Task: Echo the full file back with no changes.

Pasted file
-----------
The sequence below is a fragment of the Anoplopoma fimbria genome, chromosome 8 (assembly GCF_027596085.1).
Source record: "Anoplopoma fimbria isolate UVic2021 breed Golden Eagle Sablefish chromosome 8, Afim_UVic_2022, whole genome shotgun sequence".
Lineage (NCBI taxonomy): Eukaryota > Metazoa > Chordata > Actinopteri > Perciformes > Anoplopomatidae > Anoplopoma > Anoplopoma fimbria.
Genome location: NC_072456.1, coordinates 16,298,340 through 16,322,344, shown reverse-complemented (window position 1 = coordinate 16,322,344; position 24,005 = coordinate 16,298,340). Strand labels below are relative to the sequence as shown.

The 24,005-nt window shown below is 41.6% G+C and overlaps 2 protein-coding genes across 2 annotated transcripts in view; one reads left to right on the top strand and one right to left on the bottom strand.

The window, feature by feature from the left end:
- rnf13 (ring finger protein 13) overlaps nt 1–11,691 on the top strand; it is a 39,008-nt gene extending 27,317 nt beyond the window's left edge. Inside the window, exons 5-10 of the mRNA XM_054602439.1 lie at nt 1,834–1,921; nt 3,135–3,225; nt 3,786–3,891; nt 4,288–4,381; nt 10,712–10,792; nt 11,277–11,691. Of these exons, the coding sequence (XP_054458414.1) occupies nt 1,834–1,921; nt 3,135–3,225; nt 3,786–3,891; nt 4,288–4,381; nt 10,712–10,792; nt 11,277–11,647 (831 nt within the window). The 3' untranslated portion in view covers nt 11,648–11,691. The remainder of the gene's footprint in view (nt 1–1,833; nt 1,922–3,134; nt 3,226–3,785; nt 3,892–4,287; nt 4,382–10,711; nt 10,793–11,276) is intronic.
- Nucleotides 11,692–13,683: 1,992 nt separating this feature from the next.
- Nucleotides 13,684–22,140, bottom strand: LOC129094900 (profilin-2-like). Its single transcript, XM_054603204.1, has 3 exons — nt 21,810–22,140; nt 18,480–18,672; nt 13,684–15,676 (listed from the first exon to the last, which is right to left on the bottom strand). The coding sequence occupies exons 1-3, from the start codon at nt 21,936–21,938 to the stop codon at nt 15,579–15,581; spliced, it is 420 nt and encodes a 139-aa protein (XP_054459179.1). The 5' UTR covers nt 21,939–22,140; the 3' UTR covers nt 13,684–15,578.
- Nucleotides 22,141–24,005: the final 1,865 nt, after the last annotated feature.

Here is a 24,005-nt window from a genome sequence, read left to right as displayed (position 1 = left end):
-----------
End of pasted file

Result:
The sequence below is a fragment of the Anoplopoma fimbria genome, chromosome 8 (assembly GCF_027596085.1).
Source record: "Anoplopoma fimbria isolate UVic2021 breed Golden Eagle Sablefish chromosome 8, Afim_UVic_2022, whole genome shotgun sequence".
Lineage (NCBI taxonomy): Eukaryota > Metazoa > Chordata > Actinopteri > Perciformes > Anoplopomatidae > Anoplopoma > Anoplopoma fimbria.
Genome location: NC_072456.1, coordinates 16,298,340 through 16,322,344, shown reverse-complemented (window position 1 = coordinate 16,322,344; position 24,005 = coordinate 16,298,340). Strand labels below are relative to the sequence as shown.

The 24,005-nt window shown below is 41.6% G+C and overlaps 2 protein-coding genes across 2 annotated transcripts in view; one reads left to right on the top strand and one right to left on the bottom strand.

The window, feature by feature from the left end:
- rnf13 (ring finger protein 13) overlaps nt 1–11,691 on the top strand; it is a 39,008-nt gene extending 27,317 nt beyond the window's left edge. Inside the window, exons 5-10 of the mRNA XM_054602439.1 lie at nt 1,834–1,921; nt 3,135–3,225; nt 3,786–3,891; nt 4,288–4,381; nt 10,712–10,792; nt 11,277–11,691. Of these exons, the coding sequence (XP_054458414.1) occupies nt 1,834–1,921; nt 3,135–3,225; nt 3,786–3,891; nt 4,288–4,381; nt 10,712–10,792; nt 11,277–11,647 (831 nt within the window). The 3' untranslated portion in view covers nt 11,648–11,691. The remainder of the gene's footprint in view (nt 1–1,833; nt 1,922–3,134; nt 3,226–3,785; nt 3,892–4,287; nt 4,382–10,711; nt 10,793–11,276) is intronic.
- Nucleotides 11,692–13,683: 1,992 nt separating this feature from the next.
- Nucleotides 13,684–22,140, bottom strand: LOC129094900 (profilin-2-like). Its single transcript, XM_054603204.1, has 3 exons — nt 21,810–22,140; nt 18,480–18,672; nt 13,684–15,676 (listed from the first exon to the last, which is right to left on the bottom strand). The coding sequence occupies exons 1-3, from the start codon at nt 21,936–21,938 to the stop codon at nt 15,579–15,581; spliced, it is 420 nt and encodes a 139-aa protein (XP_054459179.1). The 5' UTR covers nt 21,939–22,140; the 3' UTR covers nt 13,684–15,578.
- Nucleotides 22,141–24,005: the final 1,865 nt, after the last annotated feature.

Here is a 24,005-nt window from a genome sequence, read left to right as displayed (position 1 = left end):